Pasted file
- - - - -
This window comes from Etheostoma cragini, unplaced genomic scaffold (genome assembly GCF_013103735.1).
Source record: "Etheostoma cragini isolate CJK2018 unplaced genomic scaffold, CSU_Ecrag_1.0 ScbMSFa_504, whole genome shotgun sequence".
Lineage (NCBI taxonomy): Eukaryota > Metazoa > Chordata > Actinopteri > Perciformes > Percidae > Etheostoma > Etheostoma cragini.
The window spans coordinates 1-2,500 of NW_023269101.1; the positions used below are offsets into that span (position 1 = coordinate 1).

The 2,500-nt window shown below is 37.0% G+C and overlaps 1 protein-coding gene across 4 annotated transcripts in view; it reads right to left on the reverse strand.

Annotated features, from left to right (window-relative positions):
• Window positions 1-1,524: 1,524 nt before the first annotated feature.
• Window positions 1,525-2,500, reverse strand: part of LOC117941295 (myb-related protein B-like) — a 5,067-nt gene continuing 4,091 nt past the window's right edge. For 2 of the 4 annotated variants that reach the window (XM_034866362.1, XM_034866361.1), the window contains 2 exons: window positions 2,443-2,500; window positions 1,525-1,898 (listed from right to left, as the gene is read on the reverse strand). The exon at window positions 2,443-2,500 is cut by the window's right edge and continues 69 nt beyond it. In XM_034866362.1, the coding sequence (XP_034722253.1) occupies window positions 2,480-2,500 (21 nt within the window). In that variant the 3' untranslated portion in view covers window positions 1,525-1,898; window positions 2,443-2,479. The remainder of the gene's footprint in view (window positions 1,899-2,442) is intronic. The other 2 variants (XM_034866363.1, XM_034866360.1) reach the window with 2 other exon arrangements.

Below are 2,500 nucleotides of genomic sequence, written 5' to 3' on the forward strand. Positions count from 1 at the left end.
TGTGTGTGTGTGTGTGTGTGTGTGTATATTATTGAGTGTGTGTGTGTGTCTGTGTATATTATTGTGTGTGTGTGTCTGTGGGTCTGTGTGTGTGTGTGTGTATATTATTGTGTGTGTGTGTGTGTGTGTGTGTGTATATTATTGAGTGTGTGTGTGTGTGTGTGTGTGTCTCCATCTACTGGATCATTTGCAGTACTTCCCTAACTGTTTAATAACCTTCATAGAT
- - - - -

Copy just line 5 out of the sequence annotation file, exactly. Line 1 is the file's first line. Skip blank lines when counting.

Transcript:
The 2,500-nt window shown below is 37.0% G+C and overlaps 1 protein-coding gene across 4 annotated transcripts in view; it reads right to left on the reverse strand.